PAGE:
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Esri Education User Conference talk: Citizen Science & Geographical Technologies: creativity, learning, and engagement

The slides below are from my keynote talk at the Esri Education User Conference 2016. The conference focused on creativity and its relevant to education and the utilisation of GIS (especially Esri software) at different levels of education. My talk explored the area of citizen science and extreme citizen science and the way geographical technologies … Continue reading Esri Education User Conference talk: Citizen Science & Geographical Technologies: creativity, learning, and engagement

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New paper: Digital engagement methods for earthquake and fire preparedness

At the beginning of the Challenging Risk project, the project team considered that before we go out and develop participatory tools to engage communities in earthquake and fire preparedness, we should check what is available. To achieve that, we have commissioned Enrica Verrucci to help us with the review, and later on other members of the … Continue reading New paper: Digital engagement methods for earthquake and fire preparedness

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A review of volunteered geographic information quality assessment methods

One of the joys of academic life is the opportunity to participate in summer schools – you get a group of researchers, from PhD students to experienced professors, to a nice place in the Italian countryside, and for a week the group focuses on a topic – discussing, demonstrating and trying it out. The Vespucci … Continue reading A review of volunteered geographic information quality assessment methods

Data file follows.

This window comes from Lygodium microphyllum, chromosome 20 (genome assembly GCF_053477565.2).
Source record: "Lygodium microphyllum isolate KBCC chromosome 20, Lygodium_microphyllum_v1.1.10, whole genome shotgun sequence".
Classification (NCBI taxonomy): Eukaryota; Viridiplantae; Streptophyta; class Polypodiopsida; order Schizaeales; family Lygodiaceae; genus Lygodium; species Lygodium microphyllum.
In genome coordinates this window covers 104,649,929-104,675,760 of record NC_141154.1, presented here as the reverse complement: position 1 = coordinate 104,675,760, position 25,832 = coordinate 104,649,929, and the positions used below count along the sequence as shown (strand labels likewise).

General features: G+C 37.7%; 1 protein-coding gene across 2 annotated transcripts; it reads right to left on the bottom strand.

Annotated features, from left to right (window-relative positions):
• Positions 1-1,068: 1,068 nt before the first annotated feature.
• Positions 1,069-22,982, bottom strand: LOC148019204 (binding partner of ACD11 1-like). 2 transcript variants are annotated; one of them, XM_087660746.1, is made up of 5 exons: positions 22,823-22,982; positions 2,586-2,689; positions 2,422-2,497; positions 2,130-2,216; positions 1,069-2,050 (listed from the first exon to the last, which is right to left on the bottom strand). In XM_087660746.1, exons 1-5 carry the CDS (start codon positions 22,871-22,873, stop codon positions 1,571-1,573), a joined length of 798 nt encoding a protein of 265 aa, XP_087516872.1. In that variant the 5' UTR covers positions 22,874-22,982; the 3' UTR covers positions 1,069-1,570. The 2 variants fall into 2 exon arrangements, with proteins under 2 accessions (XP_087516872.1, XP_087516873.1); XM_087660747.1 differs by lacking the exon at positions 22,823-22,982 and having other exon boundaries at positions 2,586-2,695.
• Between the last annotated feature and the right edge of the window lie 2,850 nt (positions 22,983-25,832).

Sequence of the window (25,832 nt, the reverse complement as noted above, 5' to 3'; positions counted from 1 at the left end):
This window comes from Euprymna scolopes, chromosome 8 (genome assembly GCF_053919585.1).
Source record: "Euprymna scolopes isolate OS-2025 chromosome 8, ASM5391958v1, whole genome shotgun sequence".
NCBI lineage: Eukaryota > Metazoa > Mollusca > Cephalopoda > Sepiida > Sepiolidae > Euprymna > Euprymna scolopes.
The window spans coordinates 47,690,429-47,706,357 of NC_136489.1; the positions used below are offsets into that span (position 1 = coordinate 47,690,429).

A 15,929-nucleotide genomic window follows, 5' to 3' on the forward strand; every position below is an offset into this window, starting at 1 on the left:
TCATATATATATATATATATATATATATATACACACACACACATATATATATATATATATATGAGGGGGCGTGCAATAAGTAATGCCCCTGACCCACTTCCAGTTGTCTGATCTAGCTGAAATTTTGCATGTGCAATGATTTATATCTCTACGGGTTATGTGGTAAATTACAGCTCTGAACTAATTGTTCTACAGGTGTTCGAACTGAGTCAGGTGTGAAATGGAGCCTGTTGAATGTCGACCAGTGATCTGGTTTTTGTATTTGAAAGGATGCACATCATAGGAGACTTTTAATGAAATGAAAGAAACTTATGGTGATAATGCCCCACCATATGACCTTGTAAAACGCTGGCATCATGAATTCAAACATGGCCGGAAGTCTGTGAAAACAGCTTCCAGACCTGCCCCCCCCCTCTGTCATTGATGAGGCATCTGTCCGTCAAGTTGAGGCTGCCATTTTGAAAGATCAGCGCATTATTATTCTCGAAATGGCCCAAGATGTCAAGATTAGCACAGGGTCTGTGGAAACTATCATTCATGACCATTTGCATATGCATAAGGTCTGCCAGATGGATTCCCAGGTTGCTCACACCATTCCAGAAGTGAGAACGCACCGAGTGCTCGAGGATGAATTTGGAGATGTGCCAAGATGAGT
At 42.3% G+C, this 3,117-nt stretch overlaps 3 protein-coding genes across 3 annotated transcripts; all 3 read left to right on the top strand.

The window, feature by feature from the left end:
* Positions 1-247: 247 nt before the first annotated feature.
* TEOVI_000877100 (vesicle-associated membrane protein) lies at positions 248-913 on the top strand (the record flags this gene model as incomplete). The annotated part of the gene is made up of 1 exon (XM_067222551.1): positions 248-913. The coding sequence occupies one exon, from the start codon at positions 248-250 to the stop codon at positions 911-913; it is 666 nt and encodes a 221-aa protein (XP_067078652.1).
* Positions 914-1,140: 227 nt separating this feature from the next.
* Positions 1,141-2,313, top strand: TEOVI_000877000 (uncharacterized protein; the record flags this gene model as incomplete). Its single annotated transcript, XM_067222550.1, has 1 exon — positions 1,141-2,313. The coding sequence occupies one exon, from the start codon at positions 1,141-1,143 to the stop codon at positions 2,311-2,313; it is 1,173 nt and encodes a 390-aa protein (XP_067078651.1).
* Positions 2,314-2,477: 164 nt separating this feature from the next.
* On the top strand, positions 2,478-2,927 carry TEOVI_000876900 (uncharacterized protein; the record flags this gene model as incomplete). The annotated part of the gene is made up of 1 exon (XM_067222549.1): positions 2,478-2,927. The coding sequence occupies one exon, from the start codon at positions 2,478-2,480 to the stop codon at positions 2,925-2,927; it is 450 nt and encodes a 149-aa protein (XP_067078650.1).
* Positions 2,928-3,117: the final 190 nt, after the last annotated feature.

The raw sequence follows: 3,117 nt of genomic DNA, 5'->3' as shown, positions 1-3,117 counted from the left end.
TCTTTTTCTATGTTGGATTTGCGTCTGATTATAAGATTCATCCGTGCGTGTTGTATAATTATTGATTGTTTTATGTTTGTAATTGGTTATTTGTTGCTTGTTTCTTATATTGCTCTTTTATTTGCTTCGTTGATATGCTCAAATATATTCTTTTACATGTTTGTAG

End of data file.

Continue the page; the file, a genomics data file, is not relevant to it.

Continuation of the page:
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The Participatory City & Participatory Sensing – new paper

The Participatory City is a new book, edited by Yasminah Beebeejaun , which came out in March and will be launched on the 1st June. The book gather 19 chapters that explore the concept of participation in cities of all shapes and sizes. As Yasminah notes, concern about participation has started in the 1960s and never gone … Continue reading The Participatory City & Participatory Sensing – new paper

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A Semester with Urban Analytics

This past semester I gave a new class at GMU entitled “Urban Analytics”. In a nutshell the class was about introducing students to a broad interdisciplinary field that focuses on the use of data to study cities. More specifcally the emphasis of the cla…

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A Semester with Urban Analytics

This past semester I gave a new class at GMU entitled “Urban Analytics”. In a nutshell the class was about introducing students to a broad interdisciplinary field that focuses on the use of data to study cities. More specifcally the emphasis of the cla…

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Algorithmic Governance Workshop (NUI Galway)

The workshop ‘Algorithmic Governance’ was organised as an intensive one day discussion and research needs development. As the organisers Dr John Danaher and Dr Rónán Kennedy identified: ‘The past decade has seen an explosion in big data analytics and the use  of algorithm-based systems to assist, supplement, or replace human decision-making. This is true in private industry and … Continue reading Algorithmic Governance Workshop (NUI Galway)

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New PhD Opportunity: Human Computer Interaction and Spatial Data Quality for Online Civic Engagement